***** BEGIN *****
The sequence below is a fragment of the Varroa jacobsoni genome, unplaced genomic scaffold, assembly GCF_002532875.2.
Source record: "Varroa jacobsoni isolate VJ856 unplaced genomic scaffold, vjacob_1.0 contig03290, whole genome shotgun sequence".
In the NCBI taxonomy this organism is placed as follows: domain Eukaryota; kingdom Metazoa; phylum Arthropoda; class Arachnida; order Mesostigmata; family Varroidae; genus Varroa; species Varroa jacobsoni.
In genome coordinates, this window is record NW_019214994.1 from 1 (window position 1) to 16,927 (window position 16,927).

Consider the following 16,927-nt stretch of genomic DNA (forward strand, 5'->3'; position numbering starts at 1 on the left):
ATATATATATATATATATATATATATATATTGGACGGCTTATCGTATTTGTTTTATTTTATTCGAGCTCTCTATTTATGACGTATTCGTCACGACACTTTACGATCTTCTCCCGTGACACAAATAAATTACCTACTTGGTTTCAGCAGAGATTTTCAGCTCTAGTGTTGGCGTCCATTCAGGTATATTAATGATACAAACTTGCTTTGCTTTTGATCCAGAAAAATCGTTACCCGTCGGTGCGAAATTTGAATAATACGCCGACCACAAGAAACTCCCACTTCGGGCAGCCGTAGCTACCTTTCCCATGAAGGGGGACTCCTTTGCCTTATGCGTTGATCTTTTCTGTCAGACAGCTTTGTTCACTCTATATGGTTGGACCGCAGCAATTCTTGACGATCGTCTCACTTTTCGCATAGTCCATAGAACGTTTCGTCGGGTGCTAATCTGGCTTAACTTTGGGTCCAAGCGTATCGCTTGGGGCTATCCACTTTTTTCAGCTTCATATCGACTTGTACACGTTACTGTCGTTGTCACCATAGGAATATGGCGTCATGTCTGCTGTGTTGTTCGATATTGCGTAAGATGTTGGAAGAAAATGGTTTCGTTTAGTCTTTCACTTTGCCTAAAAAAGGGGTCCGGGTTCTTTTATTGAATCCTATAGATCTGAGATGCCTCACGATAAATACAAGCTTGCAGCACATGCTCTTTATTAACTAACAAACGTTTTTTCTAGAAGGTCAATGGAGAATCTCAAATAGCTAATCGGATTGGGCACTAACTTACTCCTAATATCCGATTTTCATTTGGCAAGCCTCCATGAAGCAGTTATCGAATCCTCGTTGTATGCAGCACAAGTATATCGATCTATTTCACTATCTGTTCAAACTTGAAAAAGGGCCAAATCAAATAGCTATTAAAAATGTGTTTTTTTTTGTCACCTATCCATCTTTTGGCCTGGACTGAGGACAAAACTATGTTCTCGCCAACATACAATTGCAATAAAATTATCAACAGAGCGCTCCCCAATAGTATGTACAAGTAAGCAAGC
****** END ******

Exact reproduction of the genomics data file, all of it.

The sequence below is a fragment of the Varroa jacobsoni genome, unplaced genomic scaffold, assembly GCF_002532875.2.
Source record: "Varroa jacobsoni isolate VJ856 unplaced genomic scaffold, vjacob_1.0 contig03290, whole genome shotgun sequence".
In the NCBI taxonomy this organism is placed as follows: domain Eukaryota; kingdom Metazoa; phylum Arthropoda; class Arachnida; order Mesostigmata; family Varroidae; genus Varroa; species Varroa jacobsoni.
In genome coordinates, this window is record NW_019214994.1 from 1 (window position 1) to 16,927 (window position 16,927).

Consider the following 16,927-nt stretch of genomic DNA (forward strand, 5'->3'; position numbering starts at 1 on the left):
ATATATATATATATATATATATATATATATTGGACGGCTTATCGTATTTGTTTTATTTTATTCGAGCTCTCTATTTATGACGTATTCGTCACGACACTTTACGATCTTCTCCCGTGACACAAATAAATTACCTACTTGGTTTCAGCAGAGATTTTCAGCTCTAGTGTTGGCGTCCATTCAGGTATATTAATGATACAAACTTGCTTTGCTTTTGATCCAGAAAAATCGTTACCCGTCGGTGCGAAATTTGAATAATACGCCGACCACAAGAAACTCCCACTTCGGGCAGCCGTAGCTACCTTTCCCATGAAGGGGGACTCCTTTGCCTTATGCGTTGATCTTTTCTGTCAGACAGCTTTGTTCACTCTATATGGTTGGACCGCAGCAATTCTTGACGATCGTCTCACTTTTCGCATAGTCCATAGAACGTTTCGTCGGGTGCTAATCTGGCTTAACTTTGGGTCCAAGCGTATCGCTTGGGGCTATCCACTTTTTTCAGCTTCATATCGACTTGTACACGTTACTGTCGTTGTCACCATAGGAATATGGCGTCATGTCTGCTGTGTTGTTCGATATTGCGTAAGATGTTGGAAGAAAATGGTTTCGTTTAGTCTTTCACTTTGCCTAAAAAAGGGGTCCGGGTTCTTTTATTGAATCCTATAGATCTGAGATGCCTCACGATAAATACAAGCTTGCAGCACATGCTCTTTATTAACTAACAAACGTTTTTTCTAGAAGGTCAATGGAGAATCTCAAATAGCTAATCGGATTGGGCACTAACTTACTCCTAATATCCGATTTTCATTTGGCAAGCCTCCATGAAGCAGTTATCGAATCCTCGTTGTATGCAGCACAAGTATATCGATCTATTTCACTATCTGTTCAAACTTGAAAAAGGGCCAAATCAAATAGCTATTAAAAATGTGTTTTTTTTTGTCACCTATCCATCTTTTGGCCTGGACTGAGGACAAAACTATGTTCTCGCCAACATACAATTGCAATAAAATTATCAACAGAGCGCTCCCCAATAGTATGTACAAGTAAGCAAGC